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In a CBS sports article, I read this sentence:

Alabama wrapped up its 10th national championship of the wire service era, winning its third national championship in four years with a 42-14 thrashing of No. 1 Notre Dame in the BCS title game.

There are a few definitions of "wire service" out there. For example,

wire service (noun): A news-gathering organization that distributes syndicated copy electronically, as by teletype or the Internet, usually to subscribers.

My estimation is that the wire service era coincides with the advent of some wire-based transfer of news, but I'm not sure which. The article references Alabama's 10th National Championship of the WSE, the first of which happened in 1961.

Is anyone familiar with this term, and, if so, could you shed some light on the timespan of the "wire service era"?

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1 Answer 1

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The wire service era might refer to the fact that the champions are decided based on a poll of sports-writers. The Wikipedia article for the 1959 college football season notes:

During the 20th century, the NCAA had no playoff for the college football teams that would later be described as "Division I-A". The NCAA did recognize a national champion based upon the final results of "wire service" (AP and UPI) polls. The extent of that recognition came in the form of acknowledgment in the annual NCAA Football Guide of the "unofficial" national champions. The AP poll in 1959 consisted of the votes of as many as 201 sportswriters. Though not all writers voted in every poll, each would give their opinion of the twenty best teams. Under a point system of 20 points for first place, 19 for second, etc., the "overall" ranking was determined. Although the rankings were based on the collective opinion of the representative sportswriters, the teams that remained "unbeaten and untied" were generally ranked higher than those that had not. A defeat, even against a strong opponent, tended to cause a team to drop in the rankings, and a team with two or more defeats was unlikely to remain in the Top 20. The top teams played on New Year's Day in the four major postseason bowl games: the Rose Bowl (near Los Angeles at Pasadena), the Sugar Bowl (New Orleans), the Orange Bowl (Miami), and the Cotton Bowl (Dallas).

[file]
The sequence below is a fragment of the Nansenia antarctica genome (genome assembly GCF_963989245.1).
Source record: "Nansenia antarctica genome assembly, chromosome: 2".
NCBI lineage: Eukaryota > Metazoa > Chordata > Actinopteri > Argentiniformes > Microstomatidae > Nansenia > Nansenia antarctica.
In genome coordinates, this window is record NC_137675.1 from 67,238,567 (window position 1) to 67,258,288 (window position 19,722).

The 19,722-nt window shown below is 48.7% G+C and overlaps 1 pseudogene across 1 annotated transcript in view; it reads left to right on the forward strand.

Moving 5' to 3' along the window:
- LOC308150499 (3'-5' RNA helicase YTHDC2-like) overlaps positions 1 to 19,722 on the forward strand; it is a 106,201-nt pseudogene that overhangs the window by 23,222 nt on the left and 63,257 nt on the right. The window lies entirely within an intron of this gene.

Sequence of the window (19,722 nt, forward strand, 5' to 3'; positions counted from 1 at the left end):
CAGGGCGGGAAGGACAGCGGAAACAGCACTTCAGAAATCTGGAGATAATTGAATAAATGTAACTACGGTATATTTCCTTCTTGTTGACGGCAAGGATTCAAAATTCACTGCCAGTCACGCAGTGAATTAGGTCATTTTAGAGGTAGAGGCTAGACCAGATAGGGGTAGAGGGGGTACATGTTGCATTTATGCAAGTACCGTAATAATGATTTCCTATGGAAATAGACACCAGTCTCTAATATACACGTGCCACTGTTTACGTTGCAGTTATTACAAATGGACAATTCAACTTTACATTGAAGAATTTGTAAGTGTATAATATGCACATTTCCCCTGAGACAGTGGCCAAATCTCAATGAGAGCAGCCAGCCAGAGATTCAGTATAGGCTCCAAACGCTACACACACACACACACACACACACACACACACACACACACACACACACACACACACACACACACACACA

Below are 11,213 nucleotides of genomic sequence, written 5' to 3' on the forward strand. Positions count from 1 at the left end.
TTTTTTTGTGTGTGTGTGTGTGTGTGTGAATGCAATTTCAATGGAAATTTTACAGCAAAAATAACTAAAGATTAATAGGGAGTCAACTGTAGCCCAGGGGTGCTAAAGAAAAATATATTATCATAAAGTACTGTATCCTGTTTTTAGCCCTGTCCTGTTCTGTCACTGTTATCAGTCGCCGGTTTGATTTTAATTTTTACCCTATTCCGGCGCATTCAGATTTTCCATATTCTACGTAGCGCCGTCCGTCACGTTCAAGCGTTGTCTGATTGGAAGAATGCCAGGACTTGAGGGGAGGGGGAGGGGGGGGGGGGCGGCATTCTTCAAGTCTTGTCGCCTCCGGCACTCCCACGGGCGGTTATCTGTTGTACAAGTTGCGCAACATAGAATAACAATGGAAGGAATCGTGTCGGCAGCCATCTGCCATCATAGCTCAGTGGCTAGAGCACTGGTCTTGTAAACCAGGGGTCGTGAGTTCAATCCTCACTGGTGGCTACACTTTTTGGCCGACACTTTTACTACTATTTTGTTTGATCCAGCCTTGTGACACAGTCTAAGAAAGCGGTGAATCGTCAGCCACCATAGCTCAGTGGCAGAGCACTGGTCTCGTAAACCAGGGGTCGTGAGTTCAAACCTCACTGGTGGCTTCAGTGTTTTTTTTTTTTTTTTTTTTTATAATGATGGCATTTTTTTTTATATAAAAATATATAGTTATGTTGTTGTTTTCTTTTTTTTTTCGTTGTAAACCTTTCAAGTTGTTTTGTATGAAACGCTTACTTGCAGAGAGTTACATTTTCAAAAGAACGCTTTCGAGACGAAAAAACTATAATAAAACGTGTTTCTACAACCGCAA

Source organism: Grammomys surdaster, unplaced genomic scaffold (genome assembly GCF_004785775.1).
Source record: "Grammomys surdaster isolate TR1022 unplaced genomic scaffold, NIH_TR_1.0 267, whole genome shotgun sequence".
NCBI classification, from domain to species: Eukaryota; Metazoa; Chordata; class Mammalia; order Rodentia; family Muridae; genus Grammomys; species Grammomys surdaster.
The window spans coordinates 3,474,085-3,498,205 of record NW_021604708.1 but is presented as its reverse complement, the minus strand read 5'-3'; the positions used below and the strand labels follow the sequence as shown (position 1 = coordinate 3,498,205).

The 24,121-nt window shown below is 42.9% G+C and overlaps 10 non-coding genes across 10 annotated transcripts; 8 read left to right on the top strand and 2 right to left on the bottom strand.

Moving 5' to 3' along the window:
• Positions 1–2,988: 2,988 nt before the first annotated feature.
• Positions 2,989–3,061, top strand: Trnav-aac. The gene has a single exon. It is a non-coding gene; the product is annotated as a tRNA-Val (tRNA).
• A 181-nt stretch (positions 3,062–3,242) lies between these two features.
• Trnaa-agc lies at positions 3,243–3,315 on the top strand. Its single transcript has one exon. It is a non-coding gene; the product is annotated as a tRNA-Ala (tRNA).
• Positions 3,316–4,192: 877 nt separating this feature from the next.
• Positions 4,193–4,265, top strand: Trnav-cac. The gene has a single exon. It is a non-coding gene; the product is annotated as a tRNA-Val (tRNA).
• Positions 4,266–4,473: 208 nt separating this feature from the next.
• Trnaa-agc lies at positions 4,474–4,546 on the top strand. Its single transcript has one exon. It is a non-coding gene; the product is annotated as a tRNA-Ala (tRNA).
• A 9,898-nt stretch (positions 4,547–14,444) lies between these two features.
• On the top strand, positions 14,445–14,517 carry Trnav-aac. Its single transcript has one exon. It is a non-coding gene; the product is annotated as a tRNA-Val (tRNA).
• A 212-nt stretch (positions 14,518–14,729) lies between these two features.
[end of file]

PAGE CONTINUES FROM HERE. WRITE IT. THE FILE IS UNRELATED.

This is confirmed by a recent news story on Notre Dame:

Notre Dame has had a charmed gridiron history. Notre Dame claims 11 mythical national championships based on No. 1 rankings in wire-service polls, and the NCAA recognizes 13 such titles.

The 1936 season appears to have been the first one to employ a wire-service poll to decide the champions.

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+1. And thanks for the links. It led me to this bit of trivia about Knut Rockne: "it was Frank Dickinson's math system that was one of the first [ranking systems] to be widely popularized. His system named 10–0 Stanford the national champion of 1926, prior to their tie with Alabama in the Rose Bowl. A curious Knute Rockne, then coach of Notre Dame, had Dickinson backdate two seasons, which produced Notre Dame as the 1924 national champion and Dartmouth in 1925." The guy sure knew how to win. –  tylerharms Jan 8 '13 at 9:43

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